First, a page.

Additional Information

To find out more about the cardiometabolic panel we suggest you go to the Spectracell Labs website or follow the link below:


Another good source of information is Dr. Sinatra who has been interviewed by Dr. Mercola on the VAP test and its benefit in helping to diagnose and aim treatments for cardiovascular diseases.


Other Markers for Heart Disease

Besides the Cardiometabolic panel, there are some other markers that are a must in evaluating heart disease risk.

Inflammation Missing Puzzle PieceHomocysteine

If you are interested in going in depth about homocysteine, please go to our blog post entitled “Homocysteine: A Must Have Test For Anyone With Health Problems“. For now, we’ll just say when there is too much Homocysteine in the blood arteries are damages and plaques form. It is a big deal. In our clinic we want Homocysteine to be below 7. Past 7 we see increased risk for degenerative diseases developing. More information can be found by reading anything from Dr. Kilmer S McCully.

C-Reactive Protein

Cardiovascular disease is not only about cholesterol, but at its root more and more doctors believe it is actually an inflammatory disease. Chronic inflammation in the cardiovascular system leads to degeneration and cholesterol is actually just there to help repair the damage and make sure you don’t “spring a leak”. After all, a bleed in a popped artery will kill you in minutes, but a block from excess plaque build up may take 30 years to kill you. A study published in 2002 entitled Inflammation and Atherosclerosis had this to say, “Recent advances in basic science have established a fundamental role for inflammation in mediating all stages of [atherosclerosis].[xiv]” C-reactive protein is only the beginning of investigating inflammation, but it is a fundamental and absolutely necessary marker to know for your health.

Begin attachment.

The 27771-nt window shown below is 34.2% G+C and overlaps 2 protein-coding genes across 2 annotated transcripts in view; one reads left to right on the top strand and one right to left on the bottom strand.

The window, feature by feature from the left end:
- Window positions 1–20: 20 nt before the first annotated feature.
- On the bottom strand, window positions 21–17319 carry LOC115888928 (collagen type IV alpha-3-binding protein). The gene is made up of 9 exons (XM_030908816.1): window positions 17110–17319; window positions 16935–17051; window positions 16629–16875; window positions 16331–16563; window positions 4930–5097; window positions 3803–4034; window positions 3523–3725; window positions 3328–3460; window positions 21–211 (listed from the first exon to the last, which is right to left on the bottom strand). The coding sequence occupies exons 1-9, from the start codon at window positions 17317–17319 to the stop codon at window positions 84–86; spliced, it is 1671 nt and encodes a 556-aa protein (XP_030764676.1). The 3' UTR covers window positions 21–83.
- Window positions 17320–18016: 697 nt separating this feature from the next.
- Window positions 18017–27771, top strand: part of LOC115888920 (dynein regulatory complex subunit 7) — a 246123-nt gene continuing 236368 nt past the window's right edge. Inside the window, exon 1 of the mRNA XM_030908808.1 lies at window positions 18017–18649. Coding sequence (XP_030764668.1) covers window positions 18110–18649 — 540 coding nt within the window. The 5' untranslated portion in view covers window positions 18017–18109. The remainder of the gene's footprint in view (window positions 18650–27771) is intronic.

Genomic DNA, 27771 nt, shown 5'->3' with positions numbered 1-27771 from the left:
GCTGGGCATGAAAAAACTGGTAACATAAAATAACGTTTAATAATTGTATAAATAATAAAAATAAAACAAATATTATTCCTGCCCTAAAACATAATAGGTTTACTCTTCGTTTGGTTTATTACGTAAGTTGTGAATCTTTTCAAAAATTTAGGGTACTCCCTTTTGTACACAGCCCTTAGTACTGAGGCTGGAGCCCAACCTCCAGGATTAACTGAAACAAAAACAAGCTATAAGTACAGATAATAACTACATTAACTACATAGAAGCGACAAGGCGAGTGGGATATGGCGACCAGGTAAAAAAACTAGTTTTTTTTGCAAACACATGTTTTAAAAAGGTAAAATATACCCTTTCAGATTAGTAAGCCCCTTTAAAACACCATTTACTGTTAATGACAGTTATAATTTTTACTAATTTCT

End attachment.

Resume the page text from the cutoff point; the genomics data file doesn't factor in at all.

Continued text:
Other Recommended Sources

Other people who have great information if you want to know more about cholesterol and heart disease are Dr. Duane Graveline, Dr. Malcolm Kendrick, Dr. Uffe Ravnskov, and Dr. Kilmer McCully. If you go to Dr. Graveline’s website www.spacedoc.com he actually links these other doctors. For reading we would suggest Dr. Malcolm Kendrick’s The Great Cholesterol Con as the most entertaining cholesterol book of the bunch (some of them are good information but very dry). Dr. Kendrick is rather sarcastic and approaches the problem with a humor that is all together lacking in most books written by doctors J. Make sure you get the book by Malcom Kendrick as there is another author who has a book by the same title.

Another good source of information is Dr. Stephen Sinatra who has been interviewed by Dr. Mercola. You can read a great article from him at the following link.
Read more: http://www.drsinatra.com/cholesterol-levels-optimal#ixzz2GBCzYE3n

That brings us to the end of our talk on cholesterol! As a small recap remember 50% of people with heart disease have “normal cholesterol”. The cardiometabolic panel as well as some other markers like Homocysteine and C-reactive protein are excellent, inexpensive tests that give us much better information.